Kenneth P. Sullivan, Ph.D.
Many times, a student simply needs better organization skills in order to perform better at school, and to reduce conflict with parents. When there is an issue of distractibility in the student, strategies to help with organization and structure are particularly helpful. Here are eight strategies that I have found to be most useful to students.
Organization of homework
Do homework at the same time and place every day. This makes it much easier to get started, once it becomes a habit.
Do the right work. Write down the assignments and check to make sure you don’t do unnecessary work.
Work like a sprinter. Work hard for short bursts of time, then take a short break. It is best if you discover how long you can keep up your concentration, and give yourself only as much work as you can do in that time. Put yourself back to work after each short break, knowing that you will not have to work too long before your next break.
If you are not interested in the work, pretend you are. The brain learns much better and faster when you are interested. Even if you are not interested, you can “fool” the brain into learning easier if you pretend you are. Pretend interest stimulates the part of the brain necessary for good concentration.
Learn the pleasure of catching your own mistakes. Many students so much hate making mistakes, that they resist anyone telling them they did something wrong. They will even argue that they are right and the book is wrong. Mistakes are only bad when someone else finds out about them, however. Catching your own mistake and correcting it before anyone else sees it is like getting away with something, and it feels good. Check your work.
There are different strategies to check your work, depending on the subject. Math problems are checked either by looking up the answer in the back of the book, or by doing them a second time in some different way, and looking to see if you got the same answer both times.
History, Social Studies, and English answers can be checked by looking them up in the book, in your notes, or by asking your brainy friend. See if you can discover other ways to check your answers, which work best for you.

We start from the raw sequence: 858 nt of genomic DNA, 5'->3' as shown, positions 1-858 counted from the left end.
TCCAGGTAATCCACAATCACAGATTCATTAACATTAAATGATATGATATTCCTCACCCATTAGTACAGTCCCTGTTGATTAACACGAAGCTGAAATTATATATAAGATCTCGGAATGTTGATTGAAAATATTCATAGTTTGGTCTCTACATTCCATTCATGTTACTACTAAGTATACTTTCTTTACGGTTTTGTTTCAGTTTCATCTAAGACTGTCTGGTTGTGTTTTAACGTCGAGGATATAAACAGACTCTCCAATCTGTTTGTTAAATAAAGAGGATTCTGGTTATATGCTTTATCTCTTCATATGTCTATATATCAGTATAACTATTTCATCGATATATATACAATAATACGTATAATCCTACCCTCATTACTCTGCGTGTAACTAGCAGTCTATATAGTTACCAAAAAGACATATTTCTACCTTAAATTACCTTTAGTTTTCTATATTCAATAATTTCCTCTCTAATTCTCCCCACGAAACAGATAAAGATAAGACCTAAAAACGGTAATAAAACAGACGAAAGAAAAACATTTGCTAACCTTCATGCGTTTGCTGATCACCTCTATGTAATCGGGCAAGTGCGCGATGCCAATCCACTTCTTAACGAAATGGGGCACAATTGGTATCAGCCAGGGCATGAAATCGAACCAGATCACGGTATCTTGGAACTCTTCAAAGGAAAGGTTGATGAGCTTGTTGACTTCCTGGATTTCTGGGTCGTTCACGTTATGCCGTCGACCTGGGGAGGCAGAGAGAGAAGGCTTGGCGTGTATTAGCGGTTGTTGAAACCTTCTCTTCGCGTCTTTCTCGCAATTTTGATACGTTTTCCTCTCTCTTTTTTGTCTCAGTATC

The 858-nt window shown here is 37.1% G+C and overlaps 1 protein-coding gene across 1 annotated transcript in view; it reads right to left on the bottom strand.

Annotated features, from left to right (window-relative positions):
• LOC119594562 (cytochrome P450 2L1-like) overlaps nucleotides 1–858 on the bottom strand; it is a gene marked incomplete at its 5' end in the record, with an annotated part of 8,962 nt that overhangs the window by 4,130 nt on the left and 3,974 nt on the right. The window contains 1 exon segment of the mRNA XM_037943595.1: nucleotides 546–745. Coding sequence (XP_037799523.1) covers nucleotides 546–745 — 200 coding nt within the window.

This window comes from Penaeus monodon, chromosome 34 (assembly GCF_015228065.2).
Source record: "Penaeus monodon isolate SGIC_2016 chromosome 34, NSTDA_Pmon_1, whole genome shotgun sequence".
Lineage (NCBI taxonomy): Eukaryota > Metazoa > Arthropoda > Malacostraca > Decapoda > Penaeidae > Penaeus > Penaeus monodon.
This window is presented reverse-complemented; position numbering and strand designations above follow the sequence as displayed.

Put homework in the right folder right away. Having the homework to turn in on time is good.
Organization of Projects
Look ahead. During each homework session, look ahead for assignments that are not due tomorrow yet. Many classes give projects that are too big to do all in one day. If you finish your homework early one day, consider making some progress on the assignment that is due later. Same with tests and exams; you can study some ahead, and make the studying much easier when it suddenly is the night before the exam.
Learn to use a calendar like how you use a clock. You can’t be in two places at once. A calendar is the best tool to use to make sure you have enough time to do everything you want. You write your activities down on your calendar, including class assignments, sports, music lessons, parties, and important TV shows. Then you look to make sure there is enough time for each thing. If there is not enough time for something, move something else to another day. Check the calendar every day, just like how you look at a clock every now and then.
Students and their parents may need help in identifying academic problems. Psychological testing and other methods can clarify the problems and suggest specific solutions.
A professional can also help to relieve conflict between a parent and child and restore the feeling that “We are in this together”. Building a cooperative attitude, and fostering the child’s feeling of being competent and responsible are most valuable. Sometimes this requires professional intervention and mediation.
© 2003 The Hearth Psychology and Counseling Center, LLC.